We identified about 235,000 DI claims in which SSA records indicated that a WC offset began between 1998 and 2004, and reviewed a random sample of 250 claims. Of these 250 claims, 43 (17 percent) had payment errors. Of these errors, 27 were directly related to the WC offset calculation, and these errors totaled $158,590. Based on our sample results, we estimated that approximately 25,377 DI claims totaling about $149.1 million had payment errors related to the WC offset.

Though we found that most payment mistakes resulted from human error, we were encouraged by a software enhancement which automated some aspects of the process. However, accuracy still depends on SSA staff decisions and the data they record when processing claims. SSA agreed with all of our recommendations, including that SSA: support legislation requiring States to make standardized WC information available to SSA on a real-time basis; explore the feasibility of electronic data exchanges with States; and increase management oversight of the WC offset calculation.

Supplemental Security Income (SSI) Recipients Whose Medicare Benefits Were Terminated Due to Death (View Report A-01-06-26105)

We conducted this audit based on a suggestion from an SSA employee who had identified several cases in which Supplemental Security Income (SSI) payments continued even though the recipients' Medicare benefits were terminated for death.

Using Medicare benefit information supplied by SSA, we identified 251 individuals whose SSI payments continued even though their Medicare records indicated they were deceased. Of these, we found that 86 (34 percent) were actually deceased and should no longer be issued SSI payments. Although the Agency stopped payments timely for 19 of these individuals, the remaining 67 individuals received a total of $490,288 in incorrect payments. We estimated that SSA could save $237,103 over the next 12 months by stopping payments to the deceased recipients.

We also found that 165 of the 251 individuals in our audit were alive and their Medicare benefits were incorrectly terminated. Of these, SSA had terminated SSI payments to 85 individuals due to death, despite the fact that they were alive. Because the Privacy Act requires that SSA confirm information resulting from computer matches before taking action to stop benefit payments, SSA policy is to verify death reports received from third parties-including CMS-before stopping SSI payments. However, we found that the SSI payments to these 85 individuals were stopped without verification because of limitations in SSA's computer systems.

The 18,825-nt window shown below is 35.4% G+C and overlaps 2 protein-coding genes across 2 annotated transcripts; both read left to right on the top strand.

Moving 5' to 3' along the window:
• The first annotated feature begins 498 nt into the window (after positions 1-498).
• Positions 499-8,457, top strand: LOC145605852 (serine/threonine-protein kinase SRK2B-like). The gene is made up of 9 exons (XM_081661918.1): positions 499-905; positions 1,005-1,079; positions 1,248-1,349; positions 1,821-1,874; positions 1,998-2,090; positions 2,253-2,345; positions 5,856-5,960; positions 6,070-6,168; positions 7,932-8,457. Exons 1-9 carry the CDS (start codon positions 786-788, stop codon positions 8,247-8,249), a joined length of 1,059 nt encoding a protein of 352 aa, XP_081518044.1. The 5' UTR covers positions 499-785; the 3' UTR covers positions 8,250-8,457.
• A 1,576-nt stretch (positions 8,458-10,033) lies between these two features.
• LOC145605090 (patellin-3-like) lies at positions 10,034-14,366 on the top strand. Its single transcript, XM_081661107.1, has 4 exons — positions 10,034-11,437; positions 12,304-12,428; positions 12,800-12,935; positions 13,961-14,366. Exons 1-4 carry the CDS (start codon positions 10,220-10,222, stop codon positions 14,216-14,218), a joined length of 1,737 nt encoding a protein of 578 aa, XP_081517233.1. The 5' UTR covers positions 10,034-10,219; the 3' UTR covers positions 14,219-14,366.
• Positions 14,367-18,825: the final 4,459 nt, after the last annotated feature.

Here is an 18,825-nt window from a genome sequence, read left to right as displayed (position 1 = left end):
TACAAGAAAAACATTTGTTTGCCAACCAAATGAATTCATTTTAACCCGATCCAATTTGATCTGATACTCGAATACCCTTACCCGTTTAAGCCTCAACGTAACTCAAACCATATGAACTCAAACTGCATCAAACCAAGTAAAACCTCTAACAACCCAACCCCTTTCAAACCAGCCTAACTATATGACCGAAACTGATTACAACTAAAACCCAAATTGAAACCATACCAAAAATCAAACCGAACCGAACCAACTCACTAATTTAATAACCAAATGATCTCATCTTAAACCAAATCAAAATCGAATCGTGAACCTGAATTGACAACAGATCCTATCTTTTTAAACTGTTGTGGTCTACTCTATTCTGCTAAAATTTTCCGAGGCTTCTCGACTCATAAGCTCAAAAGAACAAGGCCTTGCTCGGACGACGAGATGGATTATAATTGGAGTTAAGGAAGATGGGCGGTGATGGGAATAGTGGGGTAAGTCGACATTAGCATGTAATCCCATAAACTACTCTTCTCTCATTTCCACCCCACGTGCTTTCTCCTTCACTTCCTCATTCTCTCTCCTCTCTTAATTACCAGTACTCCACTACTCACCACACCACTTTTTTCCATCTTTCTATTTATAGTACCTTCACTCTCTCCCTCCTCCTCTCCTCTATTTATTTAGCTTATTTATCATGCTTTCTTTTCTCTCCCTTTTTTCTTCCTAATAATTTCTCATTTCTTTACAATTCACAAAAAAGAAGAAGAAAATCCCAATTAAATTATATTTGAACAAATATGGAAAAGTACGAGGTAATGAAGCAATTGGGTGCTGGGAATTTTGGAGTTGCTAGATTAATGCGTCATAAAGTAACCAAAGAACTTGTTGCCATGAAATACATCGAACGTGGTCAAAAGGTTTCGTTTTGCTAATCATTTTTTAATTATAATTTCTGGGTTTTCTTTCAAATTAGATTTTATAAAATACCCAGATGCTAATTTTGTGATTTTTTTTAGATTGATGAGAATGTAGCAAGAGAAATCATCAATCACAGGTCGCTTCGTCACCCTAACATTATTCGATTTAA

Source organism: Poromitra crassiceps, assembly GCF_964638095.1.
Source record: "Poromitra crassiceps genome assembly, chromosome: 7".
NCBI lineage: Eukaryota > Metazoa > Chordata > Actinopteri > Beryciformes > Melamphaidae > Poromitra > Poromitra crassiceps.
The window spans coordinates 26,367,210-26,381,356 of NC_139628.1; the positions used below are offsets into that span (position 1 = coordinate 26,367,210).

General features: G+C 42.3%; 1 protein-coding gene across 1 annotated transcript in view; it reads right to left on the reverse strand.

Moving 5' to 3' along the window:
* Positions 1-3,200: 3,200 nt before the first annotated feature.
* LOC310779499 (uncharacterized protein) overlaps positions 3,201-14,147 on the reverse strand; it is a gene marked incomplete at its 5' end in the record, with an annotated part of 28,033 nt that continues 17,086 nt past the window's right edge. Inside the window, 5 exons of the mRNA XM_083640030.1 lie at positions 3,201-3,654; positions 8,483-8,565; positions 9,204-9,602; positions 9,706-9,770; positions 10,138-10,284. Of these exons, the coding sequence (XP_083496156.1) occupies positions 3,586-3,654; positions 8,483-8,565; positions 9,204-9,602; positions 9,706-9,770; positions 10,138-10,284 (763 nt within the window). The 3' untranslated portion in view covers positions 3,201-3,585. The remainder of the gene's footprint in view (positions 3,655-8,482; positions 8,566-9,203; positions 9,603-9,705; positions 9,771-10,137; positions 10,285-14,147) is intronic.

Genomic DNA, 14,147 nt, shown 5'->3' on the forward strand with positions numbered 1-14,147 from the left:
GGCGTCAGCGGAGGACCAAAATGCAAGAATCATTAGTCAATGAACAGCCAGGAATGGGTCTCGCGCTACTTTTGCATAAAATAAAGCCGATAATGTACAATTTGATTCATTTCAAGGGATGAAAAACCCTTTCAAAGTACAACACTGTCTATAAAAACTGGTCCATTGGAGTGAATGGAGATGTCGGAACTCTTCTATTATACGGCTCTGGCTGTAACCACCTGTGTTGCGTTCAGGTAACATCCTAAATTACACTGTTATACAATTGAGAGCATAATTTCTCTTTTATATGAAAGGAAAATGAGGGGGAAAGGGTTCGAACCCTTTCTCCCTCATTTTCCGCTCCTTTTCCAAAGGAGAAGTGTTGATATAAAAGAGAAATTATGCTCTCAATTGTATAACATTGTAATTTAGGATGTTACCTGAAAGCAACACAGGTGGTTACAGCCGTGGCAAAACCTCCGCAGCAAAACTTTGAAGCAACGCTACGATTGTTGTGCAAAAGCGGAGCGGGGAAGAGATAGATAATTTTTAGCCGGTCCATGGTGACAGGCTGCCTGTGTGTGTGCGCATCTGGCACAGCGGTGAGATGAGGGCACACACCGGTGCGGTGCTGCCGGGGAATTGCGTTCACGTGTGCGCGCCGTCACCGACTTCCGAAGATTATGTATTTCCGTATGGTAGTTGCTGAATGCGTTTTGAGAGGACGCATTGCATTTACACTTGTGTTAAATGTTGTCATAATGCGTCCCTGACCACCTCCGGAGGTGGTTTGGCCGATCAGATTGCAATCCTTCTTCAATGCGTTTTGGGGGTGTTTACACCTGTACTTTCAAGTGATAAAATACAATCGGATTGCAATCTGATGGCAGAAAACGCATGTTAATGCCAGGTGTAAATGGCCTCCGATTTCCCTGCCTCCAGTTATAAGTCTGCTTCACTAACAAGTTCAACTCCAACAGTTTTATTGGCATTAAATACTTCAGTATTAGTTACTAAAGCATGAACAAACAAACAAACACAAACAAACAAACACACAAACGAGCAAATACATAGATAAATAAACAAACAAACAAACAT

SSA agreed to our recommendations, including that SSA review the cases we identified in our audit and take appropriate action; and that SSA confirm deaths reported from CMS before terminating payments to SSI recipients.

Around OIG

Special Agent Jennifer Walker, National Coordinator for the Cooperative Disability Investigations Program in the Office of Investigations, was selected as a Gold/Silver Award Finalist for the Outstanding Professional (Administrative, Management, and Specialist) Award by the Federal Executive Board in Baltimore, Maryland. Congratulations to Jennifer on this accomplishment.

Special Agent Gerald Maye received a Bronze Award Honorable Mention in the Outstanding Supervisor category for his contribution to the development of a robust electronic crimes program, and Jackie White from the Office of Audit received a Bronze Award Honorable Mention in the Outstanding Administrative Assistant/Management Assistant category. Congratulations to both Gerald and Jackie.

Brian Karpe, an Audit Manager in the Office of Audit's Financial Audit Division, recently began his detail in the Agency's Advanced Leadership Program. The Advanced Leadership Program (ALP) is an 18-month program designed to provide high-potential employees currently at the GS-13 and GS-14 levels with training and higher-level developmental experiences to prepare them to become future Agency leaders. Brian's first assignment is in the Office of Facilities Management. Congratulations to Brian on his selection into the program.

Deputy Assistant Inspector General for Resource Management Robert Meekins was recently detailed to act as Director of the Allegation Management Division, following the retirement of long-time Special Agent-in-Charge Monica Machovec. Joscelyn Funnie of the Office of Chief Counsel was selected to act as Deputy Assistant Inspector General for Resource Management during this time. Congratulations to both Robert and Joscelyn on their selection.

Help Fight Fraud SSA OIG Fraud Hotline Stats

From February 26-March 2, 2007, the SSA OIG Fraud Hotline received 973 allegations.

For the fiscal year, through March 2, 2007, the Hotline has received a total of 18,662 allegations.

Our website provides guidelines for reporting fraud and a way to submit an allegation to our Fraud Hotline. For more information, visit

Eye on OIG is published by the Office of Communication,
Valerie Wood, Editor.
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  Last reviewed or modified Monday Jan 14, 2008